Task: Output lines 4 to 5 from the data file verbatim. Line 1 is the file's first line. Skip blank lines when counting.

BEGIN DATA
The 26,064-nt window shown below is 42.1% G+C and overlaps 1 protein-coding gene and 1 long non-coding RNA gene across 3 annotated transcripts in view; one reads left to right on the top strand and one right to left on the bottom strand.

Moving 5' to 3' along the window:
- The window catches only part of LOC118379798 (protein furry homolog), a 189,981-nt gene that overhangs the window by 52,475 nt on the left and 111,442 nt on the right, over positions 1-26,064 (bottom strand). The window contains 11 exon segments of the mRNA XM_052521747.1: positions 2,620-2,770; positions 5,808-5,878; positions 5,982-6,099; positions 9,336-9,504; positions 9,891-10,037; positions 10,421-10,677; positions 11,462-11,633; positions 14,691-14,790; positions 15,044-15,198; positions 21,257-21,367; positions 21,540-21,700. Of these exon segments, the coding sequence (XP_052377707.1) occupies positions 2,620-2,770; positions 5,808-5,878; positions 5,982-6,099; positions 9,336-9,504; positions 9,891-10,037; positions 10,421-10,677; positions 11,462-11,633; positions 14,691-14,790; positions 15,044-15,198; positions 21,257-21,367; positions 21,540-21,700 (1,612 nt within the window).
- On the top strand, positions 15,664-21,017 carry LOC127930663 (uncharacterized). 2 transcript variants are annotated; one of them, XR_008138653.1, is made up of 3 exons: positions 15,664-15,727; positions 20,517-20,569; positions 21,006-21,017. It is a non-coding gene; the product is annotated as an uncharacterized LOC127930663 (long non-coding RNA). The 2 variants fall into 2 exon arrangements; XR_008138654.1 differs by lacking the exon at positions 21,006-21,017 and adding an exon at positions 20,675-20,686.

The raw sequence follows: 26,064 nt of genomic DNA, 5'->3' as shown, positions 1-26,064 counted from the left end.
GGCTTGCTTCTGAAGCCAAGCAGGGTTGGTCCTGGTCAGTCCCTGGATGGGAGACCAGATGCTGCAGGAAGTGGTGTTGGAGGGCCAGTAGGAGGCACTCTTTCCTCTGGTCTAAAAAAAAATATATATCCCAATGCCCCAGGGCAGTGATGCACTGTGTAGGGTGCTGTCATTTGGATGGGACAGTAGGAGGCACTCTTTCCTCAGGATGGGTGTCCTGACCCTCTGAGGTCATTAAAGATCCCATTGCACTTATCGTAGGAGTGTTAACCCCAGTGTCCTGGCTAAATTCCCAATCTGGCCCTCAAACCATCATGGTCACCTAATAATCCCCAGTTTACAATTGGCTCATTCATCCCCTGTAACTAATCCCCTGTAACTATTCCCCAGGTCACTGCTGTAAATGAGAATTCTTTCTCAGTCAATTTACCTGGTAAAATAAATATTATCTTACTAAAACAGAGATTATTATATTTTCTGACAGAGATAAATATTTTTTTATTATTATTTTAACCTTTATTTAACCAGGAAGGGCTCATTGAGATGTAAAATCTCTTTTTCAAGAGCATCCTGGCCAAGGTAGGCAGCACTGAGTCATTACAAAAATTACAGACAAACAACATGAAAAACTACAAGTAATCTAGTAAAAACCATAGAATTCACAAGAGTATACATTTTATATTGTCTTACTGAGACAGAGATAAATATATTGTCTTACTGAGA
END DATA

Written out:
- On the top strand, positions 15,664-21,017 carry LOC127930663 (uncharacterized). 2 transcript variants are annotated; one of them, XR_008138653.1, is made up of 3 exons: positions 15,664-15,727; positions 20,517-20,569; positions 21,006-21,017. It is a non-coding gene; the product is annotated as an uncharacterized LOC127930663 (long non-coding RNA). The 2 variants fall into 2 exon arrangements; XR_008138654.1 differs by lacking the exon at positions 21,006-21,017 and adding an exon at positions 20,675-20,686.

The raw sequence follows: 26,064 nt of genomic DNA, 5'->3' as shown, positions 1-26,064 counted from the left end.